A surprise: I admittedly had little hope for this Stephen King 842-page time travel opus, yet it turns out to be King’s finest novel in decades. Indeed, it may well be the most sheerly enjoyable novel King has ever written, being in the same league with time travel classics like Jack Finney’s TIME AND AGAIN and Ken Grimwood’s REPLAY. In a lengthy afterward King admits he was heavily influenced by the former novel, and even considered dedicating this book to Jack Finney, which seems entirely appropriate.
The overall concept is simple enough: Jake Epping, a 35-year-old Maine-based English teacher, is encouraged by Al, a local fry cook, to travel back in time to prevent the assassination of John F. Kennedy. It just so happens that there’s a time portal in the backroom of Al’s diner that leads back to the year 1958. Long story short: Jake makes the attempt. Before doing so, however, Jake decides to prevent another past tragedy involving an adult student whose father took a hammer to his family, which conveniently occurred in 1958.
The latter plot strand takes up much of the opening third, which sees Jake settling in the fictional town of Derry, Maine. Readers of King’s IT will recognize the time and place, wherein Jake actually meets two of IT’s child protagonists.
Following this Jake makes his way to Texas, where Lee Henry Oswald will allegedly shoot JFK from a Dallas book depository on November 22, 1963. Neither Jake or his mentor Al are entirely sure Oswald is the shooter, or if so whether he acted alone, meaning Jake has to wait and observe Oswald’s movements by laying low in a house across the street from Oswald’s. In the meantime Jake falls in love and finds fulfillment in early-1960s Texas by working as a teacher in the friendly town of Jodie, which complicates his quest immeasurably.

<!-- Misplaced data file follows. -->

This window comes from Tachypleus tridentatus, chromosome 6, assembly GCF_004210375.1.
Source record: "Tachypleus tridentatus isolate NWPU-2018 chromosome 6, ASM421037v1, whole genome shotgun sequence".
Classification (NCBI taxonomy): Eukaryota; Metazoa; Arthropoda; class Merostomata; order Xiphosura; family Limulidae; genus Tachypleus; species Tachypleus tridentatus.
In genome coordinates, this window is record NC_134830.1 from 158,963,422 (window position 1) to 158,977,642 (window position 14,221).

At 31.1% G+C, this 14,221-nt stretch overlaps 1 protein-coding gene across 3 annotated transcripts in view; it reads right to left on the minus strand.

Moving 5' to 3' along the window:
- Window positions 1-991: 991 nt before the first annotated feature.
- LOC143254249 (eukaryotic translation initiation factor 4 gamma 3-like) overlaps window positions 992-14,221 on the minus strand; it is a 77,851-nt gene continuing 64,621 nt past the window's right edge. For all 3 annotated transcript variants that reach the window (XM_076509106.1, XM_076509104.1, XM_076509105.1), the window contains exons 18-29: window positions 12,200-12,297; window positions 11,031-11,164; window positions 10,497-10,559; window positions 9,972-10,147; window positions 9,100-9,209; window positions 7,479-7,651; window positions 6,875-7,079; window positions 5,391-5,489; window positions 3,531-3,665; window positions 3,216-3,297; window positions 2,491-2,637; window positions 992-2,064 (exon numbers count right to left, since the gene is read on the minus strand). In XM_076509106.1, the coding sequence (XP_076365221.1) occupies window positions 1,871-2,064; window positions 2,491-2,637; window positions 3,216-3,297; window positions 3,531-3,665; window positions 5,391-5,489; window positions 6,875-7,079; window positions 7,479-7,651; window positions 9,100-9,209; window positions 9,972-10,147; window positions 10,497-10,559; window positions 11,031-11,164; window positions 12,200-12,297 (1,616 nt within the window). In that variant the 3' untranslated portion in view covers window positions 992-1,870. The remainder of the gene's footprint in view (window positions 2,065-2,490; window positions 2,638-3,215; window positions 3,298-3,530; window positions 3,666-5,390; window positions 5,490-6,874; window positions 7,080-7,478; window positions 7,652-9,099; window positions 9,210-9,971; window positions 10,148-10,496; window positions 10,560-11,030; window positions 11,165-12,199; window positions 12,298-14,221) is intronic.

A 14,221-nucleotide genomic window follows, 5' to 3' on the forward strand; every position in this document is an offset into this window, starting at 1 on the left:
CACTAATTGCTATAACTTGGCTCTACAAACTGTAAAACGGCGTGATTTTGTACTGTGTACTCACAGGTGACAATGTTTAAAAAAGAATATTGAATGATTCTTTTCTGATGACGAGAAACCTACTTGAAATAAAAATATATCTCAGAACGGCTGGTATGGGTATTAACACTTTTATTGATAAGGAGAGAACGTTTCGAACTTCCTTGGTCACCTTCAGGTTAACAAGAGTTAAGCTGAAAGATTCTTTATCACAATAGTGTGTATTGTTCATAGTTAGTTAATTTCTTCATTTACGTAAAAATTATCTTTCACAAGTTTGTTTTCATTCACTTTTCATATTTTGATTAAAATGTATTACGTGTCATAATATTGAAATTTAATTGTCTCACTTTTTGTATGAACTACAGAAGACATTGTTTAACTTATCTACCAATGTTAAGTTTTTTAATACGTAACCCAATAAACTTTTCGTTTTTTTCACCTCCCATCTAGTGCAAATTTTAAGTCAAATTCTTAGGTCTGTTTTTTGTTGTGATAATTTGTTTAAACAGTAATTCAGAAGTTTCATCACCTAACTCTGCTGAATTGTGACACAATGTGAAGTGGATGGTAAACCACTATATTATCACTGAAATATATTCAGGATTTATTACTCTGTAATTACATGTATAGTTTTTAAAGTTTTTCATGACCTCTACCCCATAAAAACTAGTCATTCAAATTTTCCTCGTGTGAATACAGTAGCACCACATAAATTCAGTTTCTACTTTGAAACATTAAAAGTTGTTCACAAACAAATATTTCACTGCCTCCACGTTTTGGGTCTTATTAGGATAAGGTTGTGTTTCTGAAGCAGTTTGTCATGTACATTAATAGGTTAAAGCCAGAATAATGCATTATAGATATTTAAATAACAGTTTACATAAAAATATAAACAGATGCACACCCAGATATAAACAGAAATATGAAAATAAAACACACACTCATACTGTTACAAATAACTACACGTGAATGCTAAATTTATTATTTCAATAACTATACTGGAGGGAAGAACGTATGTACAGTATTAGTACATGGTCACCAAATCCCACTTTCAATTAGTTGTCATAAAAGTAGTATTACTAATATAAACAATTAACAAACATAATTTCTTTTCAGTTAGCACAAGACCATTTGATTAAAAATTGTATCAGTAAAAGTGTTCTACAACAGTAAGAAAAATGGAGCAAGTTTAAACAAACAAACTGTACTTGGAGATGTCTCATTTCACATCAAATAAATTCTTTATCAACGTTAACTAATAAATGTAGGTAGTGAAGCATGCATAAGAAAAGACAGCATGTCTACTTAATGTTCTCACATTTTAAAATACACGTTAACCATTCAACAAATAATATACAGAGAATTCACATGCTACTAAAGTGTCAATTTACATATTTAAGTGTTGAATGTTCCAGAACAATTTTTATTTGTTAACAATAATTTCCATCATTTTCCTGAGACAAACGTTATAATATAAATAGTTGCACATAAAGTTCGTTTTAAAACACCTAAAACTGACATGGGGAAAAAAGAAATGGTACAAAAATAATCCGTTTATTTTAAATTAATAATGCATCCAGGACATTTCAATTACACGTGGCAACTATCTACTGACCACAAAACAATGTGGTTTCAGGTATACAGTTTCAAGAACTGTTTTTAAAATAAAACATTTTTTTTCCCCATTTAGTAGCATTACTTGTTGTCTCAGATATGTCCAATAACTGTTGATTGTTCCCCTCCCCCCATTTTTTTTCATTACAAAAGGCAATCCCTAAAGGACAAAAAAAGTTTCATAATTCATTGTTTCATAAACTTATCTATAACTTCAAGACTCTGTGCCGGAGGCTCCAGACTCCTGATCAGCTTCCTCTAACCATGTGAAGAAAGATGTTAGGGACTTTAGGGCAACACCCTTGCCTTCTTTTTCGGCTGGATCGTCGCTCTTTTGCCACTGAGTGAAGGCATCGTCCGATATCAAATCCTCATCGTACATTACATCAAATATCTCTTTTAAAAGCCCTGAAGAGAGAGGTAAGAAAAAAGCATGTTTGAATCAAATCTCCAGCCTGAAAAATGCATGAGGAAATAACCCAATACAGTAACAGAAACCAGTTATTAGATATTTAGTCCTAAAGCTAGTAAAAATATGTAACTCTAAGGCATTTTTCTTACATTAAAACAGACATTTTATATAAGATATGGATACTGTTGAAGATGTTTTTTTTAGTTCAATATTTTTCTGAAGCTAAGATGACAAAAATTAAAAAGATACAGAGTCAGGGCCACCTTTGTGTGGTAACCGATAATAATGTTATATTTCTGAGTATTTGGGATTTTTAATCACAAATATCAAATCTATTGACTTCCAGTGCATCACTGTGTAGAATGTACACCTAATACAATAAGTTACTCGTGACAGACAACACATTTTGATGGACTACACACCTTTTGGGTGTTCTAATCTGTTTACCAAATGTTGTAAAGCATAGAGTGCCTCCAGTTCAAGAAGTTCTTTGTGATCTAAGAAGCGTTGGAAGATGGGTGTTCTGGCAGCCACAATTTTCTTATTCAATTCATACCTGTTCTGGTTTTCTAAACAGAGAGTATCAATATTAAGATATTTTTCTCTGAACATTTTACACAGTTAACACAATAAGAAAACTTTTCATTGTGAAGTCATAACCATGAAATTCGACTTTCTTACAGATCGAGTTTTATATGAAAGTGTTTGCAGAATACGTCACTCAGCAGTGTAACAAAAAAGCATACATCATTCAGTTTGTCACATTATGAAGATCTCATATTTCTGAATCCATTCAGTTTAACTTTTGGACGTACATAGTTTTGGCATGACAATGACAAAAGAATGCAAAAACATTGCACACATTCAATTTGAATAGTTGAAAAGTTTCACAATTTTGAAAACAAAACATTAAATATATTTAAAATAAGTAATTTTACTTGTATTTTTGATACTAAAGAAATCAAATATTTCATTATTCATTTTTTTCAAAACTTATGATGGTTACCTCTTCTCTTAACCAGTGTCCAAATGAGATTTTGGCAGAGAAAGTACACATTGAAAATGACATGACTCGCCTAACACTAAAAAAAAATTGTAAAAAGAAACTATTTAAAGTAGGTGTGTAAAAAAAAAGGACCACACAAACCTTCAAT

That’s all I’ll reveal of this epic narrative (of which I’ve probably given away too much). As with any great yarn, 11/22/63’s pleasures are in its consistently unpredictable narrative, which never takes an expected turn and keeps us on edge throughout. The lead character is likeable enough that it’s impossibly not to root for him, and his time-tripping exploits are absorbing and consistently suspenseful.
King has stepped outside his comfort zone here to agreeable effect. He also rigorously follows the laws of time travel in his tale, even if it ultimately doesn’t add much to the subgenre. Its underlying message, that one shouldn’t fuck around with the time-stream due to the so-called Butterfly Effect, isn’t exactly novel, having been effectively elucidated back in Ray Bradbury’s 1952 tale “A Sound of Thunder” (in which a man travels back in time and steps on a butterfly, the consequences of which irredeemably change the course of history).
Again, though, 11/22/63’s pleasures are in its unerringly enjoyable narrative, which nicely blends nostalgia, romance and horror. Its portrait of late 1950s-early 1960s America is vivid and atmospheric, and the novel furthermore contains one of King’s most satisfying endings (with which his novelist son Joe Hill admittedly helped out) in some time.